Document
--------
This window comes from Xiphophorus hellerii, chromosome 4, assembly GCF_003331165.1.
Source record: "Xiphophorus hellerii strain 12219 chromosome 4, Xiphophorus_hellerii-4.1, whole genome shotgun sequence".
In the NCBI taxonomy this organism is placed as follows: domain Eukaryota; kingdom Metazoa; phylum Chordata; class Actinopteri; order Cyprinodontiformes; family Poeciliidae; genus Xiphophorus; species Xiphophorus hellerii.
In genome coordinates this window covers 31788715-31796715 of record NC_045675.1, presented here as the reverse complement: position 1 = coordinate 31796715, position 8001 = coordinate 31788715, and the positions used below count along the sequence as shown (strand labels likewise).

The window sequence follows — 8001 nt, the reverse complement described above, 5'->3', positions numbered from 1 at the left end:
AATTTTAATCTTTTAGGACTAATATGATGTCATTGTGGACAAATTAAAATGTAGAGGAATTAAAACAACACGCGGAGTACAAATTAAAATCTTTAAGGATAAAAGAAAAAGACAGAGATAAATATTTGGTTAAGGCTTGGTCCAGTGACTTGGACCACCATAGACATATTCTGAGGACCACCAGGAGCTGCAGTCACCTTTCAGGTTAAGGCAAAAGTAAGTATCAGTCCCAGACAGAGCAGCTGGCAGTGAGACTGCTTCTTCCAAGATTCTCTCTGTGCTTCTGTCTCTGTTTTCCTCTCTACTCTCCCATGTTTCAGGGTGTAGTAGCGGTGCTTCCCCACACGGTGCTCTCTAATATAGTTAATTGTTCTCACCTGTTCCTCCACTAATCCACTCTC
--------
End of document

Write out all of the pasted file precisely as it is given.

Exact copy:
This window comes from Xiphophorus hellerii, chromosome 4, assembly GCF_003331165.1.
Source record: "Xiphophorus hellerii strain 12219 chromosome 4, Xiphophorus_hellerii-4.1, whole genome shotgun sequence".
In the NCBI taxonomy this organism is placed as follows: domain Eukaryota; kingdom Metazoa; phylum Chordata; class Actinopteri; order Cyprinodontiformes; family Poeciliidae; genus Xiphophorus; species Xiphophorus hellerii.
In genome coordinates this window covers 31788715-31796715 of record NC_045675.1, presented here as the reverse complement: position 1 = coordinate 31796715, position 8001 = coordinate 31788715, and the positions used below count along the sequence as shown (strand labels likewise).

The window sequence follows — 8001 nt, the reverse complement described above, 5'->3', positions numbered from 1 at the left end:
AATTTTAATCTTTTAGGACTAATATGATGTCATTGTGGACAAATTAAAATGTAGAGGAATTAAAACAACACGCGGAGTACAAATTAAAATCTTTAAGGATAAAAGAAAAAGACAGAGATAAATATTTGGTTAAGGCTTGGTCCAGTGACTTGGACCACCATAGACATATTCTGAGGACCACCAGGAGCTGCAGTCACCTTTCAGGTTAAGGCAAAAGTAAGTATCAGTCCCAGACAGAGCAGCTGGCAGTGAGACTGCTTCTTCCAAGATTCTCTCTGTGCTTCTGTCTCTGTTTTCCTCTCTACTCTCCCATGTTTCAGGGTGTAGTAGCGGTGCTTCCCCACACGGTGCTCTCTAATATAGTTAATTGTTCTCACCTGTTCCTCCACTAATCCACTCTC